21 April 2014

Re-uniting Edinburgh with its coastline

Edinburgh's a strange city in many ways. It's a city with a port, not a port city.  This is in part a function of history - Leith  only became part of Edinburgh in 1920.  But even despite the massive growth in the city, this distinction remains visible not just in planning and transport networks (in fact Leith is well integrated), but in people's behaviour.

I grew up in a port city, my mum grew up in a port city, my parents currently live in a port town.  And, I always thought that if you live in a port, one of the things you do is drive (or walk or cycle) along the waterfront and check out what is going on  -- not just the arrivals and departures of ships, but also the weather, the tideline, the changing skyline.  But in Edinburgh, this is not an easy or natural thing to do.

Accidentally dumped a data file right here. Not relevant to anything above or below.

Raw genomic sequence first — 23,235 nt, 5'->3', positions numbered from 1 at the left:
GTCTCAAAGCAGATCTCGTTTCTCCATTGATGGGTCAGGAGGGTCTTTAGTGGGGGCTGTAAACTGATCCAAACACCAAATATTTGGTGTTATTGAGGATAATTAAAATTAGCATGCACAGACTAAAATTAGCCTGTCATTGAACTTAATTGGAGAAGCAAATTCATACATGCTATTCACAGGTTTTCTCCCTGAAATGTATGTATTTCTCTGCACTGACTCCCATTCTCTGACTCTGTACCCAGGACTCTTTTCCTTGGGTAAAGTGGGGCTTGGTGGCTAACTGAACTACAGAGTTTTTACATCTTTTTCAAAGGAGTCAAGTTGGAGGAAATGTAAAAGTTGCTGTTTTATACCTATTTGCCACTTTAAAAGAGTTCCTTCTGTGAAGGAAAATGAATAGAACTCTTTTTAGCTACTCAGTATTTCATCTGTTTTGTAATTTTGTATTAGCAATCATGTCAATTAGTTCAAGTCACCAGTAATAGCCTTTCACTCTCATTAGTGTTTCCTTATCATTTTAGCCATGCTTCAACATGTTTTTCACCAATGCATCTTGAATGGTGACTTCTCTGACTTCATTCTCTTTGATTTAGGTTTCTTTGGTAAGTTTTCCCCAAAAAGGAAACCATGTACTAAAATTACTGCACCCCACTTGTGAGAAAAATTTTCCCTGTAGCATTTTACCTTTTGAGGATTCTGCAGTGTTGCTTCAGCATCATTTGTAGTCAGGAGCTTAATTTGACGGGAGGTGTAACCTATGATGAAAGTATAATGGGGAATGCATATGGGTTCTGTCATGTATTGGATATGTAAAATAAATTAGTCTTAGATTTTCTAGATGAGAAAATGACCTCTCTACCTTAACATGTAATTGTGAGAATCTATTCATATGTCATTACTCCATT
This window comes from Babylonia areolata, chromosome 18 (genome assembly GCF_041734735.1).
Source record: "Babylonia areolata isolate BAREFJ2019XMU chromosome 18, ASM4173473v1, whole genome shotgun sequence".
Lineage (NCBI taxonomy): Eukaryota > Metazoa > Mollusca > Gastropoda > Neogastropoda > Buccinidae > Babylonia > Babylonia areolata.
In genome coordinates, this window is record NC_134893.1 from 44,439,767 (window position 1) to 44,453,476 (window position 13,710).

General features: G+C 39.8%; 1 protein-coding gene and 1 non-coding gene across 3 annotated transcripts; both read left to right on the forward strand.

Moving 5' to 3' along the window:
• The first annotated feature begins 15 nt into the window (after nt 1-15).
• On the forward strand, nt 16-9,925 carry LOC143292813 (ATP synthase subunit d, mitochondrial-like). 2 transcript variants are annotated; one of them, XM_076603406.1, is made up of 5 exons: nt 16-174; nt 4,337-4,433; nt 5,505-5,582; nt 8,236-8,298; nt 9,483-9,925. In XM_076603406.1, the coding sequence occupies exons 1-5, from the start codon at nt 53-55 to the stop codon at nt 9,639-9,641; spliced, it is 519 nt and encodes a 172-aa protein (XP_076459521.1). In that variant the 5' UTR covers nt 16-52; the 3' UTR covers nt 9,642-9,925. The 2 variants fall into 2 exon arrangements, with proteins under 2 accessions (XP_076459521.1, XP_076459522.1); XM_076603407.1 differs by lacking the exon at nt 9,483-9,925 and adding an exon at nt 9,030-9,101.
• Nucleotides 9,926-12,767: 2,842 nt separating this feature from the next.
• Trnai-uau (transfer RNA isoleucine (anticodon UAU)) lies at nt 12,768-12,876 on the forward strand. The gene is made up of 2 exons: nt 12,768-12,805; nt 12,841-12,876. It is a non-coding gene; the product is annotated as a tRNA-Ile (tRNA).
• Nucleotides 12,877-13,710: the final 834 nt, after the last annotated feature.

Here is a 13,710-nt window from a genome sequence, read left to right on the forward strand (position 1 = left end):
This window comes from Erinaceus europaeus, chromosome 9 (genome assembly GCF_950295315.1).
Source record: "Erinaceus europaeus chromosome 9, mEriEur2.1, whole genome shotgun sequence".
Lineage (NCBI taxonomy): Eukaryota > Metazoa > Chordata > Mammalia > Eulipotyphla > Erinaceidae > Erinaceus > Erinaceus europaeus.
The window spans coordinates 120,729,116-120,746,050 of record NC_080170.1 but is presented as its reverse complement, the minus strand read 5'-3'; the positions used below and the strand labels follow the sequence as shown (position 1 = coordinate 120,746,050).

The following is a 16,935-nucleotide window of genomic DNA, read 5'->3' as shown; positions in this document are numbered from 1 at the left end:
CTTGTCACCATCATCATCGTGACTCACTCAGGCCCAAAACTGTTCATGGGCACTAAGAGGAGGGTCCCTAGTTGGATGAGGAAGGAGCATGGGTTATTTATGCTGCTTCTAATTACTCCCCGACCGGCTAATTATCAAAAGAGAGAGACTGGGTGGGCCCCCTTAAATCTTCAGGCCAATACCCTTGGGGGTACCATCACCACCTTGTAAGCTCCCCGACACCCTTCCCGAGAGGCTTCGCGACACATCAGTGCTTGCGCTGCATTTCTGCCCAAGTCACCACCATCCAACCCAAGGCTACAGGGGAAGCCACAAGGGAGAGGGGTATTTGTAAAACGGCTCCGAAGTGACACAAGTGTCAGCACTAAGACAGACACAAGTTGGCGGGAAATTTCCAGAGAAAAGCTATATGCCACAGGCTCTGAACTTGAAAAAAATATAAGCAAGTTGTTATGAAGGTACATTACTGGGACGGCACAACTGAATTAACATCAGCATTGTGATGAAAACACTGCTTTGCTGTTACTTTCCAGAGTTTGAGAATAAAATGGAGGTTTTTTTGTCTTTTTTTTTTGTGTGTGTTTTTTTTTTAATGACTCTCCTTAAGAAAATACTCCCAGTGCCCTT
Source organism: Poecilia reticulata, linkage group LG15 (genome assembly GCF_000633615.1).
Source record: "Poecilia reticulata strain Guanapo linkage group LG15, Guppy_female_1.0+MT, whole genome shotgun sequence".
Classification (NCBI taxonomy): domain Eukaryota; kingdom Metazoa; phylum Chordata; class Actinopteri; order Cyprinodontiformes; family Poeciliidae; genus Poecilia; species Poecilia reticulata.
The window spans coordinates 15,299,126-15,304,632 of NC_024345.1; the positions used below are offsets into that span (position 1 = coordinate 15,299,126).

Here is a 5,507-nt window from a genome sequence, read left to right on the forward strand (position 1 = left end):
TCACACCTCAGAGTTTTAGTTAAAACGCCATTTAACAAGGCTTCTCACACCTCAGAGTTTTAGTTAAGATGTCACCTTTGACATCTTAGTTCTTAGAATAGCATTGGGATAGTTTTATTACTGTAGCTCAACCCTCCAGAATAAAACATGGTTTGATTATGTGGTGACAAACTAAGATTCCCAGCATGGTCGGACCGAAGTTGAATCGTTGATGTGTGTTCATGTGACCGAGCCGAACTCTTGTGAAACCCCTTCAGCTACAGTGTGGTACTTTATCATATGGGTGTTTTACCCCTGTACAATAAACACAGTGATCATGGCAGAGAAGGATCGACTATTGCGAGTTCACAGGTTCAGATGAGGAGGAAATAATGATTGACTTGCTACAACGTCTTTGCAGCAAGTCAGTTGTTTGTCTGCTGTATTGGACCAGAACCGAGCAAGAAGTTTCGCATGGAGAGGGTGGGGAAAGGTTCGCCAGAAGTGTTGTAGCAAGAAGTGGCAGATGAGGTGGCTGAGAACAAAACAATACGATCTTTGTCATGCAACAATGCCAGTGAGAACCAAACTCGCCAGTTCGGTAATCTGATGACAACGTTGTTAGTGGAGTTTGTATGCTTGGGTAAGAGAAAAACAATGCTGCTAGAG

Some parts of it - notably Cramond and Portobello - have fabulous infrastructure. But in between, despite fascinating nooks and crannies, it can be difficult to find your way, and certainly not suitable for unconfident cyclists, or even pleasant for walkers.   Even the John Muir way which is being celebrated and opened today  goes inland through the meadows - a lovely walk, but an odd inland route for a coastal city.

But there's a lot of potential, as we discovered when we were invited to join this 'study tour' of the waterfront (yes, that's us, definitely NOT going 27 mph).

It would be easy for the council to join up the bits and pieces and make a marketable 'round Edinburgh' path, mostly off-road, with spectacular views, industrial archaeology, cafes, pubs, playparks -- something for everyone.

The work currently being undertaken to link up Edinburgh's NEPN with the canal, the city centre and the south/east paths network is going to transform the city, but our next target must definitely be to build in the coastal network, enabling proper 'round the city' rides for everyone.

Keep an eye on http://edprom.wordpress.com/ for progress - and add your ideas too.

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